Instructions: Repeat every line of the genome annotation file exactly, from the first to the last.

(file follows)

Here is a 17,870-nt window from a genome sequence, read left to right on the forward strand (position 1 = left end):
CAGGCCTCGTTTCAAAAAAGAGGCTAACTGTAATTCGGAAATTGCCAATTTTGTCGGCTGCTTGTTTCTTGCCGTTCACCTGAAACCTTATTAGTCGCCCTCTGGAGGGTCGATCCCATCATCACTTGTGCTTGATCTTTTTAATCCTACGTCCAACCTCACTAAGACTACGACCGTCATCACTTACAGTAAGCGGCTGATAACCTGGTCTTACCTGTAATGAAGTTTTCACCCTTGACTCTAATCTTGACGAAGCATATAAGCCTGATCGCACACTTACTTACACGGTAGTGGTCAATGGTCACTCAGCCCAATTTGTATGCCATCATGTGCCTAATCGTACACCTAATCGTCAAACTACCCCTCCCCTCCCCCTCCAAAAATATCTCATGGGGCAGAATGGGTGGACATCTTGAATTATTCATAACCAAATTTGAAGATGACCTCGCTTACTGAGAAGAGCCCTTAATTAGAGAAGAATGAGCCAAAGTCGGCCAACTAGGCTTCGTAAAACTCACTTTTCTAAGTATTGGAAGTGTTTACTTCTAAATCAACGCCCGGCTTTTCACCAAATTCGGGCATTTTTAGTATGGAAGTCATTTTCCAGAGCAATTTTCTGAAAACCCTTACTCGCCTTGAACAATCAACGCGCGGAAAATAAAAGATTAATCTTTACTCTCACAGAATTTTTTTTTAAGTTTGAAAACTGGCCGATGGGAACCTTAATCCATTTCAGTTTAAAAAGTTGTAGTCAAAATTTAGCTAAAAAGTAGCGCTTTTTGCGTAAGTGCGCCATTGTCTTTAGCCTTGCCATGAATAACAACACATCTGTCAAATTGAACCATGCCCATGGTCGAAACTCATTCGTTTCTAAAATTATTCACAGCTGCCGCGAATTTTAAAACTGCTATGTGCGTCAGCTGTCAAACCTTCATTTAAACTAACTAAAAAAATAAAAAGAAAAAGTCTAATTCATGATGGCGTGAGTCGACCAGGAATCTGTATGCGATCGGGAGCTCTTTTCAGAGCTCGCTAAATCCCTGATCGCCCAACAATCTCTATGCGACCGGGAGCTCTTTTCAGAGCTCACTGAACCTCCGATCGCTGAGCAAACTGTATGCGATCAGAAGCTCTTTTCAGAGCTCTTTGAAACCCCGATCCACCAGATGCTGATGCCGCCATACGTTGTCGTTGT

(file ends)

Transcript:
Here is a 17,870-nt window from a genome sequence, read left to right on the forward strand (position 1 = left end):
CAGGCCTCGTTTCAAAAAAGAGGCTAACTGTAATTCGGAAATTGCCAATTTTGTCGGCTGCTTGTTTCTTGCCGTTCACCTGAAACCTTATTAGTCGCCCTCTGGAGGGTCGATCCCATCATCACTTGTGCTTGATCTTTTTAATCCTACGTCCAACCTCACTAAGACTACGACCGTCATCACTTACAGTAAGCGGCTGATAACCTGGTCTTACCTGTAATGAAGTTTTCACCCTTGACTCTAATCTTGACGAAGCATATAAGCCTGATCGCACACTTACTTACACGGTAGTGGTCAATGGTCACTCAGCCCAATTTGTATGCCATCATGTGCCTAATCGTACACCTAATCGTCAAACTACCCCTCCCCTCCCCCTCCAAAAATATCTCATGGGGCAGAATGGGTGGACATCTTGAATTATTCATAACCAAATTTGAAGATGACCTCGCTTACTGAGAAGAGCCCTTAATTAGAGAAGAATGAGCCAAAGTCGGCCAACTAGGCTTCGTAAAACTCACTTTTCTAAGTATTGGAAGTGTTTACTTCTAAATCAACGCCCGGCTTTTCACCAAATTCGGGCATTTTTAGTATGGAAGTCATTTTCCAGAGCAATTTTCTGAAAACCCTTACTCGCCTTGAACAATCAACGCGCGGAAAATAAAAGATTAATCTTTACTCTCACAGAATTTTTTTTTAAGTTTGAAAACTGGCCGATGGGAACCTTAATCCATTTCAGTTTAAAAAGTTGTAGTCAAAATTTAGCTAAAAAGTAGCGCTTTTTGCGTAAGTGCGCCATTGTCTTTAGCCTTGCCATGAATAACAACACATCTGTCAAATTGAACCATGCCCATGGTCGAAACTCATTCGTTTCTAAAATTATTCACAGCTGCCGCGAATTTTAAAACTGCTATGTGCGTCAGCTGTCAAACCTTCATTTAAACTAACTAAAAAAATAAAAAGAAAAAGTCTAATTCATGATGGCGTGAGTCGACCAGGAATCTGTATGCGATCGGGAGCTCTTTTCAGAGCTCGCTAAATCCCTGATCGCCCAACAATCTCTATGCGACCGGGAGCTCTTTTCAGAGCTCACTGAACCTCCGATCGCTGAGCAAACTGTATGCGATCAGAAGCTCTTTTCAGAGCTCTTTGAAACCCCGATCCACCAGATGCTGATGCCGCCATACGTTGTCGTTGT